There are numerous homeless shelter designs currently on the internet, some are good, some are simply not practical. It also seems that there are only a few designs that have actually made it to market and are being manufactured. I suspect this is because it’s simply not commercially viable to design, develop and manufacture a product which is given to the end user for free. We don’t have to go into this though.
Find below my preliminary market research to see what’s currently out there. In no particular order.
The Backpack Bed
The ‘Backpack Bed’ by Swags for Homeless is Australia’s answer to emergency crisis shelters for the homeless. It has apparently won 5 international design awards and packs down neatly into a backpack. There are some good features to the backpack bed but unfortunately, I think the fundamental design of it is flawed: you need to string it up on multiple points in order for add structure to the shelter, else the material will simply lay over the top of the occupant increasing condensation, removing any thermal insulative properties of the design and ultimately being very uncomfortable for the user, especially in the rain. Due to the open design, it’s also very easy for rain and wind to find its way inside the shelter…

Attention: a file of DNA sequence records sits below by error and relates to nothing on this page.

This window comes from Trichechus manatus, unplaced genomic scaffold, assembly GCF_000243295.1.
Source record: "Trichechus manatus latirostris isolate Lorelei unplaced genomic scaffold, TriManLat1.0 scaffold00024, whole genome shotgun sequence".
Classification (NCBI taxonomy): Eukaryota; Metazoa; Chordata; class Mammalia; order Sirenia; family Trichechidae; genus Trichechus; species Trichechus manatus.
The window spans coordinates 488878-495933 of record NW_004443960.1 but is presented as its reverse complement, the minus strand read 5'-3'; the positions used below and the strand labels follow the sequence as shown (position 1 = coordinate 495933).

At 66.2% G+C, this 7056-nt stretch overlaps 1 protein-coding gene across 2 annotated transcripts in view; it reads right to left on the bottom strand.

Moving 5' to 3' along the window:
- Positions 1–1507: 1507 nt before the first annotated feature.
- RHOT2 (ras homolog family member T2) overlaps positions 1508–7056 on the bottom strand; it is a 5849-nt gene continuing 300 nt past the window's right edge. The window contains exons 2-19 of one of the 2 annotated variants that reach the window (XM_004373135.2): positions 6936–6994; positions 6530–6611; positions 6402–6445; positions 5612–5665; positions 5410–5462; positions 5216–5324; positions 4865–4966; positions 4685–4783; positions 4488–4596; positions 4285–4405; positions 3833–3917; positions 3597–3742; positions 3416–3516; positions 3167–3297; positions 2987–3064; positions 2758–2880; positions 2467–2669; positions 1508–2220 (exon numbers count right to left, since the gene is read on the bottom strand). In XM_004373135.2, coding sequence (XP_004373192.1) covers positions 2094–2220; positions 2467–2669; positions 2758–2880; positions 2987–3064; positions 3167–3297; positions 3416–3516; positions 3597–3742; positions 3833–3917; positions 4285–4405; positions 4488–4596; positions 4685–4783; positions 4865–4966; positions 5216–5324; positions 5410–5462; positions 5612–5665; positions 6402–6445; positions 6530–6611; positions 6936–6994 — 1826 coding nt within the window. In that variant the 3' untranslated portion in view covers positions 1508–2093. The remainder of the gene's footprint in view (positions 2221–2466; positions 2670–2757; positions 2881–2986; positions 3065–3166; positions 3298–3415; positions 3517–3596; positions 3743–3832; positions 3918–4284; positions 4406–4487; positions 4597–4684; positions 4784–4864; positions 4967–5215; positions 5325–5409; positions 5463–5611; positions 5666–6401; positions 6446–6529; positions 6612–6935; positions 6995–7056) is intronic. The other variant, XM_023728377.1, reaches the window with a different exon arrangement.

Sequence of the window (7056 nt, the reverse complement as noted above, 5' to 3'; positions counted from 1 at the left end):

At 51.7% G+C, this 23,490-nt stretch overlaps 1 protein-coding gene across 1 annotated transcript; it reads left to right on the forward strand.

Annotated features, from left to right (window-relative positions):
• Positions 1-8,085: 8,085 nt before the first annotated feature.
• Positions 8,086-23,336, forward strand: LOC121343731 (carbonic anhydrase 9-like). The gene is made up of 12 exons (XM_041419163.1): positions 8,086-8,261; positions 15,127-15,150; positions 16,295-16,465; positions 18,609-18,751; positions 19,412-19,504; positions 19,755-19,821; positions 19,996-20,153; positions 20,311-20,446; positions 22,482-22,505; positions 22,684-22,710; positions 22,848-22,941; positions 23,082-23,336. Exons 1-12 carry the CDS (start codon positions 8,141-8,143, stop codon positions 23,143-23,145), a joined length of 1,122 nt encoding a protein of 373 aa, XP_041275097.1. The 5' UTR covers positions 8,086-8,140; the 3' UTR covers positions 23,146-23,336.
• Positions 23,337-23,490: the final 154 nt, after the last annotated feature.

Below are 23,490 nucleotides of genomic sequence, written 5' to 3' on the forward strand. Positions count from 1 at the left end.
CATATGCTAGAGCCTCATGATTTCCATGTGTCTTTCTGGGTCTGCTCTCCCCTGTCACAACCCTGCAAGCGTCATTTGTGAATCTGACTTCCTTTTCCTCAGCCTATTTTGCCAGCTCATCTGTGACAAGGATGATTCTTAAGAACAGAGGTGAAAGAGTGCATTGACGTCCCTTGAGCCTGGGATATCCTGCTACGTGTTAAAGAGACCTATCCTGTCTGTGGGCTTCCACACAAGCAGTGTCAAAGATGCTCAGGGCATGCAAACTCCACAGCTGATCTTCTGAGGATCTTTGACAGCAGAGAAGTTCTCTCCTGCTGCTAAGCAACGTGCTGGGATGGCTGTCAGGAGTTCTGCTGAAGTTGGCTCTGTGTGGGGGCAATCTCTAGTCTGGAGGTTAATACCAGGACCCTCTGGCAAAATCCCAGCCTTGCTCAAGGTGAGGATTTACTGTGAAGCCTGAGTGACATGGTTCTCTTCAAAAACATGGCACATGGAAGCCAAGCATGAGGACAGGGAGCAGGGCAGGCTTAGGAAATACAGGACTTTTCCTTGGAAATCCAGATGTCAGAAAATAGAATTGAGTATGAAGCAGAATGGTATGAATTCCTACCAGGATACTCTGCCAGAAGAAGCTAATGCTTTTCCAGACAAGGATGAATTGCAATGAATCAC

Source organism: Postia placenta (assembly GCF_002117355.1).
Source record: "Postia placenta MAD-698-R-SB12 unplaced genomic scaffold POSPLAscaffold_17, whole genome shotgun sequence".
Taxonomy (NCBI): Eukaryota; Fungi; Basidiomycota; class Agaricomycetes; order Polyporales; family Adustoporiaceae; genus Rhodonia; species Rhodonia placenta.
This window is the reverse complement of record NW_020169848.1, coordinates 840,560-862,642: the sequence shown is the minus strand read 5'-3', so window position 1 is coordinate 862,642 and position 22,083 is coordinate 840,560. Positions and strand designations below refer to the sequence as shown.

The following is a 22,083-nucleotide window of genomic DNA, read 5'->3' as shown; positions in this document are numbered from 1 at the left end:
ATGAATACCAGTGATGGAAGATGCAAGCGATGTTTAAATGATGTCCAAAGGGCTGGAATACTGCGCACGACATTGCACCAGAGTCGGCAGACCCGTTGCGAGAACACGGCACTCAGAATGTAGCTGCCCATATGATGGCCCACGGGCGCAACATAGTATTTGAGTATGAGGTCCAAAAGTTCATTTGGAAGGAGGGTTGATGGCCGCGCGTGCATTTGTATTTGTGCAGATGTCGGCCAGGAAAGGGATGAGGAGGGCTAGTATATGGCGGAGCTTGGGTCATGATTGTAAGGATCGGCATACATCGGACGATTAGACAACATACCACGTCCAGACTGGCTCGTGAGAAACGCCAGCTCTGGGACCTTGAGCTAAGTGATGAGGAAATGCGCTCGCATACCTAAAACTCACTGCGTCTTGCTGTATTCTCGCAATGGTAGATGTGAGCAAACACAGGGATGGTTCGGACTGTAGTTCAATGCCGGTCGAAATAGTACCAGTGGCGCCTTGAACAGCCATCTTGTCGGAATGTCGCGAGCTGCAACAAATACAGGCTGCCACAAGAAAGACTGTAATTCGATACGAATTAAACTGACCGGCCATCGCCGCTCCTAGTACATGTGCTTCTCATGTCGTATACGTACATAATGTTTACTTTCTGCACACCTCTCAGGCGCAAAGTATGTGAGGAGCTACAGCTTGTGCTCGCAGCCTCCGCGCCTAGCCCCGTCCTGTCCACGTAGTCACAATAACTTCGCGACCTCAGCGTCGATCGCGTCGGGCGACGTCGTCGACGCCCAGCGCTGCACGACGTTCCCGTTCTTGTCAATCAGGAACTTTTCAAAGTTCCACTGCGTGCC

The Urban Sleeper by Ragnhild Lubbert Terpling
The ‘Urban Sleeper’ by Ragnhild Lubbert Terpling is a very simple and elegant emergency homeless shelter. It’s free-standing, lightweight, and provides a simple barrier against the elements.
In colder climates this single skinned design would suffer greatly from condensation issues and wouldn’t stand up well against the wind due to the way it has been designed.
There are many good design features that can be taken from the Urban Sleeper.